This year saw the Hague’s Freedom Book Fair enter its 4th year. Inspired in protest at the violent murder of Bangledeshi writer and blogger, it is designed to provide a space for writers and journalists for whom freedom of expression is a luxury.
Hosted by the Hague Peace Projects initiative, the book fair provides a platform for writers who hail from places where their work is unlikely to get published and their lives are frequently in danger, if it is. For book lovers, this event presents an opportunity to become acquainted with a far wider spectrum of books than one might ordinarily come across in hard copy. I was fascinated by the range of writers from places that do not usually feature in international literary fairs or festivals – Kurdish literature, Arabic literature, writers from Tajikistan and the Sudan, poets from Nicaragua and Honduras.
In February 2015, a popular Bangladeshi activist and blogger, Avijit Roy was hacked to death with a machete by Islamic fundamentalists while promoting his book, The Virus of Faith in Dakhar. His wife, Rafida Ahmed, who was with him, sustained severe head injuries and lost her thumb. Ahmed attended this year’s Freedom Book Fair to talk about her work as a writer and activist. She is now dedicated to raising awareness about attacks on secular intellectuals in Bangladesh by Islamic fundamentalists. One of the world’s largest and poorest democracies, Bangladesh was founded as a secular country but the influence of Islamic fundamentalists there has been growing since the 1990’s and it is now a majority-Muslim country. It has become a battle ground for religious fundamentalists and secular government officials, Ahmed tells us. ‘Is Bangladesh going to be the next Pakistan or Afghanistan?’ she asks.
This theme of secularism vs fundamentalism is echoed in another Freedom book fair event I attended, on Arabic literature in Europe. It included discussion of the tension between what one panellist described as the conflation of Arabism and Islamism. Feras Abo Dabboseh, founder of Lagrange Points bookshop in Brussels and political scientist, explains that his aim in beginning such an initiative is to promote understanding in Europe about Arabic culture through books, music and art. He describes his approach as secularist but is quick to point out that both religious and non-religious texts are included in his book selection. He is joined by writer and translator of Arabic poetry, Nisrine Mbarki and Arabic Professor at the College of Europe, Lore Baeten. In spite of the Arab world’s long and rich literary tradition, there is little literature currently being published in the Middle East. All the panellists agree that this is a reflection of the current intellectual crisis of the Arabic world.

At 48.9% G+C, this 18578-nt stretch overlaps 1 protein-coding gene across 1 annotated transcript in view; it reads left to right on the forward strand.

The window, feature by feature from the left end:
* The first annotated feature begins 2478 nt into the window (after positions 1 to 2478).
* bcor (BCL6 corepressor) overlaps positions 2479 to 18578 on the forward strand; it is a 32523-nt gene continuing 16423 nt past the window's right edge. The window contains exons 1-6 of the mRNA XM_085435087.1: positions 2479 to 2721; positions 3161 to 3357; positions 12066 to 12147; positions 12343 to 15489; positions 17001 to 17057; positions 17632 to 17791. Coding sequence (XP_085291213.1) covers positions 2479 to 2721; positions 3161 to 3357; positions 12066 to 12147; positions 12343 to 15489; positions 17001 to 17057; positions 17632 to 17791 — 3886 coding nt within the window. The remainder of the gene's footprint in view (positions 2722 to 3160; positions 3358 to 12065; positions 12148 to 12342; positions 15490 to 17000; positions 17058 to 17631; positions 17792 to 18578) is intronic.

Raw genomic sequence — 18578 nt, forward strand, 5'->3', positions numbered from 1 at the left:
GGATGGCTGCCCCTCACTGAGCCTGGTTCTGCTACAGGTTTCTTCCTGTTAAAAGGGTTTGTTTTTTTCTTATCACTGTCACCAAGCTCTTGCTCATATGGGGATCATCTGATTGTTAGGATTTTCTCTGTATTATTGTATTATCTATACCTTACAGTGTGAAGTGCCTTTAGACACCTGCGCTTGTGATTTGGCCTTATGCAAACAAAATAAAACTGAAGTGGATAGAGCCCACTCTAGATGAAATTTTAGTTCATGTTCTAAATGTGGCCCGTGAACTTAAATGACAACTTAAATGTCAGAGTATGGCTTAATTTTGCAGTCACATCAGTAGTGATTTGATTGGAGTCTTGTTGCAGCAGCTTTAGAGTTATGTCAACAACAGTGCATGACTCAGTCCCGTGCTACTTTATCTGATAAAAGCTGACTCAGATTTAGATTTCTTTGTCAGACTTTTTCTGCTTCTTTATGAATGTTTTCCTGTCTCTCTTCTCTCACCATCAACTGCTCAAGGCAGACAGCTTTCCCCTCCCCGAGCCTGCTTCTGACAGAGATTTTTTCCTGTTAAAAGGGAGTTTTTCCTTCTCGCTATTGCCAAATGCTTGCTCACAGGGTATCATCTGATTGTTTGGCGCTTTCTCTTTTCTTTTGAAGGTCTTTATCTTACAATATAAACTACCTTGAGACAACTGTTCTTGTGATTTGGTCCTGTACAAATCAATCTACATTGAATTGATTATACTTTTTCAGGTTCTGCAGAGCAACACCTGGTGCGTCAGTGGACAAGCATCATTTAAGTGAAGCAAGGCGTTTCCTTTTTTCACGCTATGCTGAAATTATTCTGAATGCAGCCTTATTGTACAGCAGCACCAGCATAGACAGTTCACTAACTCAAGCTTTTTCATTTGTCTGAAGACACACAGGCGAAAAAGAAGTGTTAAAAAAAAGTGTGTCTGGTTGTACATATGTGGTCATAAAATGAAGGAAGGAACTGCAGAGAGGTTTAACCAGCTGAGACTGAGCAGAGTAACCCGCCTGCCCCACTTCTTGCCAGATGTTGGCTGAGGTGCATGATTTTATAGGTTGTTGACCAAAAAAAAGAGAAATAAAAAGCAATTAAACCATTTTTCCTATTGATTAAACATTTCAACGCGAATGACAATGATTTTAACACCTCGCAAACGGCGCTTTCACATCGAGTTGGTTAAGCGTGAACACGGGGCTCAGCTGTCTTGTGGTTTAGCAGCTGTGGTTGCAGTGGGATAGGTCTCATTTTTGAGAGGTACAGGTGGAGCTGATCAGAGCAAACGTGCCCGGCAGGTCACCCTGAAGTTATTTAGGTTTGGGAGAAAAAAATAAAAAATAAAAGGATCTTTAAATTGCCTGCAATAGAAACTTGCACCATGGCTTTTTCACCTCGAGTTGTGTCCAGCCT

However Belgian academic, Baeten, points out that Arabic literature is seldom given much coverage at European universities – even in History of Literature courses. She is hopeful however, that this is changing as the Arab-speaking community in Europe grows. She also calls on institutions like universities to play a bigger role in broadening perspectives and including more Arabic texts in their syllabi. Baeten also works as a translator of both classical and contemporary Arabic theatrical texts and argues that ‘everything is translatable’. This in spite of the fact that Arabic is recognised as a language of extremely wide vocabulary where many words have multiple meanings. Translator of Arabic poetry, Nisrine Mbarki agrees. ‘Language is just a tool for feelings and emotions which are universal.’ Coming across an English translation of one of famed Syrian poet, Adonis’s volumes, one cannot help but be moved by the beauty and originality of his language. Perhaps something has been lost in translation, but the power of his words transcends time and space and leaves one with a renewed sense of wonder at the beauty and diversity of literature. Souwie Buis 5th May 2019